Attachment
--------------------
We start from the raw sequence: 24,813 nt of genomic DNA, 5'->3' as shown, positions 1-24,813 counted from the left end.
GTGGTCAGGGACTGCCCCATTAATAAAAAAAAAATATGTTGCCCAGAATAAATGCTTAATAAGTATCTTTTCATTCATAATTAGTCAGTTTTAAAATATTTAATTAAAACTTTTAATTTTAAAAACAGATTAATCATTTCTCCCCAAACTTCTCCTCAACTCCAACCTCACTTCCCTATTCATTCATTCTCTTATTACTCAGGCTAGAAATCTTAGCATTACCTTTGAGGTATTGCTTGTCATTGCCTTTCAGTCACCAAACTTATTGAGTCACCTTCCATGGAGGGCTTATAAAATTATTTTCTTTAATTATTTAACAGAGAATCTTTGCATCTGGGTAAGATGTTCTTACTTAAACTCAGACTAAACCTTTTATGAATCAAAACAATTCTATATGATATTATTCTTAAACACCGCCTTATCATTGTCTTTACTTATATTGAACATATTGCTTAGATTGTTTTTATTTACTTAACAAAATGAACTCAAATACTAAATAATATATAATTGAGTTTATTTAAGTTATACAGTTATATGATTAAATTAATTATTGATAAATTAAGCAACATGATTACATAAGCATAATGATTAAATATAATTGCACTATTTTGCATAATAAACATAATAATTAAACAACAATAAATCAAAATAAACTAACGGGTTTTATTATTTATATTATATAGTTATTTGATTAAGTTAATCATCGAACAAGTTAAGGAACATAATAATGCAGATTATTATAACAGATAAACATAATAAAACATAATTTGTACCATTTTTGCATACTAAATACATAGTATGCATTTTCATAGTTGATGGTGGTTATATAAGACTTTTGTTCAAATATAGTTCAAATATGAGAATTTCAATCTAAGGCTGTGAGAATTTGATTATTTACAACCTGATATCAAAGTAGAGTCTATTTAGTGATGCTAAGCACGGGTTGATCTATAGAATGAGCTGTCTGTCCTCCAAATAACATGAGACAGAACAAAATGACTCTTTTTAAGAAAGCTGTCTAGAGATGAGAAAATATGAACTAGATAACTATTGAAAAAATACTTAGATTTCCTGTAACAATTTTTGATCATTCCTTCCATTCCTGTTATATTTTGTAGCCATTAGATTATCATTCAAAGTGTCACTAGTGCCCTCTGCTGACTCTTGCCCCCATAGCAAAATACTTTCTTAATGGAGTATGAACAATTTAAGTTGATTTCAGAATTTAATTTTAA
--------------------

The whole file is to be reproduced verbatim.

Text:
We start from the raw sequence: 24,813 nt of genomic DNA, 5'->3' as shown, positions 1-24,813 counted from the left end.
GTGGTCAGGGACTGCCCCATTAATAAAAAAAAAATATGTTGCCCAGAATAAATGCTTAATAAGTATCTTTTCATTCATAATTAGTCAGTTTTAAAATATTTAATTAAAACTTTTAATTTTAAAAACAGATTAATCATTTCTCCCCAAACTTCTCCTCAACTCCAACCTCACTTCCCTATTCATTCATTCTCTTATTACTCAGGCTAGAAATCTTAGCATTACCTTTGAGGTATTGCTTGTCATTGCCTTTCAGTCACCAAACTTATTGAGTCACCTTCCATGGAGGGCTTATAAAATTATTTTCTTTAATTATTTAACAGAGAATCTTTGCATCTGGGTAAGATGTTCTTACTTAAACTCAGACTAAACCTTTTATGAATCAAAACAATTCTATATGATATTATTCTTAAACACCGCCTTATCATTGTCTTTACTTATATTGAACATATTGCTTAGATTGTTTTTATTTACTTAACAAAATGAACTCAAATACTAAATAATATATAATTGAGTTTATTTAAGTTATACAGTTATATGATTAAATTAATTATTGATAAATTAAGCAACATGATTACATAAGCATAATGATTAAATATAATTGCACTATTTTGCATAATAAACATAATAATTAAACAACAATAAATCAAAATAAACTAACGGGTTTTATTATTTATATTATATAGTTATTTGATTAAGTTAATCATCGAACAAGTTAAGGAACATAATAATGCAGATTATTATAACAGATAAACATAATAAAACATAATTTGTACCATTTTTGCATACTAAATACATAGTATGCATTTTCATAGTTGATGGTGGTTATATAAGACTTTTGTTCAAATATAGTTCAAATATGAGAATTTCAATCTAAGGCTGTGAGAATTTGATTATTTACAACCTGATATCAAAGTAGAGTCTATTTAGTGATGCTAAGCACGGGTTGATCTATAGAATGAGCTGTCTGTCCTCCAAATAACATGAGACAGAACAAAATGACTCTTTTTAAGAAAGCTGTCTAGAGATGAGAAAATATGAACTAGATAACTATTGAAAAAATACTTAGATTTCCTGTAACAATTTTTGATCATTCCTTCCATTCCTGTTATATTTTGTAGCCATTAGATTATCATTCAAAGTGTCACTAGTGCCCTCTGCTGACTCTTGCCCCCATAGCAAAATACTTTCTTAATGGAGTATGAACAATTTAAGTTGATTTCAGAATTTAATTTTAA